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We spent the first night in Israel south of Beersheva and then went north to Galilee for four nights. I love Galilee, both the sea and the area. It's beautiful, it's peaceful, and it's full of amazing spots when Jesus ministered - the place where He preached on the beatitudes, the town of Capernaum where He lived and preached at the synagogue there, Caesarea Philippi where Peter proclaimed Jesus as the Messiah, the place traditionally held where Jesus spent time with Peter after His resurrection . . . the list goes on and on. It's easy to be on Galilee and just bask in the surrounding area in which Jesus ministered.

 

Then, we moved on to Jerusalem and spent the next three nights. Jerusalem is a totally different experience. It's busy and crowded and noisy. There's a tension here that's unlike anywhere I've ever been, and it's both political and religious. You can't move through the different quarters in Jerusalem, the Jewish Quarter, the Christian Quarter, and the Muslim Quarter, without quickly becoming aware of how tenuous peace is here. This week has been especially busy as the city is filled with pilgrims who have come to celebrate the Greek Orthodox Christmas on January 6. It's been chaotic. It's hard to be peaceful in Jerusalem.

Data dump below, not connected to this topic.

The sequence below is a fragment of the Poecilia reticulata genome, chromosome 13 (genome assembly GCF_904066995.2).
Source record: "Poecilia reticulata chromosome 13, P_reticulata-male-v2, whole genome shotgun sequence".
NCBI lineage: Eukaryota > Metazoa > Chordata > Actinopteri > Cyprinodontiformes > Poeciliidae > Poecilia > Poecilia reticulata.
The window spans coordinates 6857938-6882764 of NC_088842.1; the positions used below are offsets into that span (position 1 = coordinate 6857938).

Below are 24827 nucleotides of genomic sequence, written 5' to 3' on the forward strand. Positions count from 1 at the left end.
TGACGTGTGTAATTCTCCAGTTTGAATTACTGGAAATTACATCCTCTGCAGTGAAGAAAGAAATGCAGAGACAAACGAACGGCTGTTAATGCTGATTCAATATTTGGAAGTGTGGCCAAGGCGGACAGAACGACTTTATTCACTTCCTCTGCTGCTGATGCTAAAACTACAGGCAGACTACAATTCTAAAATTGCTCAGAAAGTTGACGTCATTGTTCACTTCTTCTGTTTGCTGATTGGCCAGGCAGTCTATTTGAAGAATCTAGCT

That's probably a pretty good picture of what it was like for Jesus and His disciples as well. Their time in Galilee was one of building relationships with each other and learning from Jesus. They had time to walk and talk together, to sit around at night and unpack their days, and learn from Christ.

 

However, early on, the Bible says that Jesus turned His eyes toward Jerusalem. Once there, He faced the crowds of Passover, the anger of the Pharisees, the frustration with the money changers in the temple, the humiliation at the hands of the Sanhedrin and the soldiers, and finally the ultimate humiliation through His death on the cross . . . as a believer, you can't come to Jerusalem without emotionally experiencing the guilt and sorrow of your role in what Christ did for you.

 

Galilee and Jerusalem. You can't understand the significance of one without the other, just like you can't understand what Christ did for us without both.

 

Margie Williamson

Community Manager  

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